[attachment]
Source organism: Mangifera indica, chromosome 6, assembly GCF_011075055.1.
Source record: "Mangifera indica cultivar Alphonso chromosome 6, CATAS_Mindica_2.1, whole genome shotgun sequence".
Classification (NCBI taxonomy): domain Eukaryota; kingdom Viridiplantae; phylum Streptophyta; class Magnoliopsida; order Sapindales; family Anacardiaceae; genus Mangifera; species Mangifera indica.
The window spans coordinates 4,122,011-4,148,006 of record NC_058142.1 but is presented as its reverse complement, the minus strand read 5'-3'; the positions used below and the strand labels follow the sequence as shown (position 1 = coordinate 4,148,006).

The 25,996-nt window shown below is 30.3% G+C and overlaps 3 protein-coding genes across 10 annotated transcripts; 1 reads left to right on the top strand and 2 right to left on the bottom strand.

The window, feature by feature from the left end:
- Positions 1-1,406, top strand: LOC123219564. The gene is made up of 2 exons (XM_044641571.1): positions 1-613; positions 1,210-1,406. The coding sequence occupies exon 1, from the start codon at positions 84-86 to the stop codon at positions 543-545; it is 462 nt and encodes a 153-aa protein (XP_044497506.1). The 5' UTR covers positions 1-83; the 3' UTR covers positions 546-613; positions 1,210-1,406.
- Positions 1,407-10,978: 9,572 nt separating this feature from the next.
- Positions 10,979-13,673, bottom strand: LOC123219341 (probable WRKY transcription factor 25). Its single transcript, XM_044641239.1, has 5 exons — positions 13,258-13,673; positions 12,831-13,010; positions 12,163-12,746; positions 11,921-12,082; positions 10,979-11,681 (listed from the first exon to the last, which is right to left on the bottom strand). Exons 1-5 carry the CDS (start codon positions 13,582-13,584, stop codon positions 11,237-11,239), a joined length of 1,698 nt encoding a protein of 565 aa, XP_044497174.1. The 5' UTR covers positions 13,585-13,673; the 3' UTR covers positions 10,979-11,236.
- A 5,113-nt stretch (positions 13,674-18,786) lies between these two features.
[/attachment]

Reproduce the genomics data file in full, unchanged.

Source organism: Mangifera indica, chromosome 6, assembly GCF_011075055.1.
Source record: "Mangifera indica cultivar Alphonso chromosome 6, CATAS_Mindica_2.1, whole genome shotgun sequence".
Classification (NCBI taxonomy): domain Eukaryota; kingdom Viridiplantae; phylum Streptophyta; class Magnoliopsida; order Sapindales; family Anacardiaceae; genus Mangifera; species Mangifera indica.
The window spans coordinates 4,122,011-4,148,006 of record NC_058142.1 but is presented as its reverse complement, the minus strand read 5'-3'; the positions used below and the strand labels follow the sequence as shown (position 1 = coordinate 4,148,006).

The 25,996-nt window shown below is 30.3% G+C and overlaps 3 protein-coding genes across 10 annotated transcripts; 1 reads left to right on the top strand and 2 right to left on the bottom strand.

The window, feature by feature from the left end:
- Positions 1-1,406, top strand: LOC123219564. The gene is made up of 2 exons (XM_044641571.1): positions 1-613; positions 1,210-1,406. The coding sequence occupies exon 1, from the start codon at positions 84-86 to the stop codon at positions 543-545; it is 462 nt and encodes a 153-aa protein (XP_044497506.1). The 5' UTR covers positions 1-83; the 3' UTR covers positions 546-613; positions 1,210-1,406.
- Positions 1,407-10,978: 9,572 nt separating this feature from the next.
- Positions 10,979-13,673, bottom strand: LOC123219341 (probable WRKY transcription factor 25). Its single transcript, XM_044641239.1, has 5 exons — positions 13,258-13,673; positions 12,831-13,010; positions 12,163-12,746; positions 11,921-12,082; positions 10,979-11,681 (listed from the first exon to the last, which is right to left on the bottom strand). Exons 1-5 carry the CDS (start codon positions 13,582-13,584, stop codon positions 11,237-11,239), a joined length of 1,698 nt encoding a protein of 565 aa, XP_044497174.1. The 5' UTR covers positions 13,585-13,673; the 3' UTR covers positions 10,979-11,236.
- A 5,113-nt stretch (positions 13,674-18,786) lies between these two features.